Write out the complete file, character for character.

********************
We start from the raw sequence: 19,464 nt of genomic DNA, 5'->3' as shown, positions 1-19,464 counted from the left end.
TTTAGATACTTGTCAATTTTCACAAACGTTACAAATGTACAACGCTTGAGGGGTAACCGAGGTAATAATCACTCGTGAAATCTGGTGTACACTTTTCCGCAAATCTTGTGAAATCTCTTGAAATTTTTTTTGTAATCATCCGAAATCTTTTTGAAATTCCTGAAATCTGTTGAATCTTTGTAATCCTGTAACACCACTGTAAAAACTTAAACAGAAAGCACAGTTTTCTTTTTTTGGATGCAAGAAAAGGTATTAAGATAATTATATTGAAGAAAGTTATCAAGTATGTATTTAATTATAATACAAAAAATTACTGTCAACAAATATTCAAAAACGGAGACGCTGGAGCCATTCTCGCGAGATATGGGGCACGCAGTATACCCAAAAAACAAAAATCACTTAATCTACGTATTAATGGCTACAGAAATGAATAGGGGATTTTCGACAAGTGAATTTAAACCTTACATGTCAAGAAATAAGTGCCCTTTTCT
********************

We start from the raw sequence: 19,464 nt of genomic DNA, 5'->3' as shown, positions 1-19,464 counted from the left end.
TTTAGATACTTGTCAATTTTCACAAACGTTACAAATGTACAACGCTTGAGGGGTAACCGAGGTAATAATCACTCGTGAAATCTGGTGTACACTTTTCCGCAAATCTTGTGAAATCTCTTGAAATTTTTTTTGTAATCATCCGAAATCTTTTTGAAATTCCTGAAATCTGTTGAATCTTTGTAATCCTGTAACACCACTGTAAAAACTTAAACAGAAAGCACAGTTTTCTTTTTTTGGATGCAAGAAAAGGTATTAAGATAATTATATTGAAGAAAGTTATCAAGTATGTATTTAATTATAATACAAAAAATTACTGTCAACAAATATTCAAAAACGGAGACGCTGGAGCCATTCTCGCGAGATATGGGGCACGCAGTATACCCAAAAAACAAAAATCACTTAATCTACGTATTAATGGCTACAGAAATGAATAGGGGATTTTCGACAAGTGAATTTAAACCTTACATGTCAAGAAATAAGTGCCCTTTTCT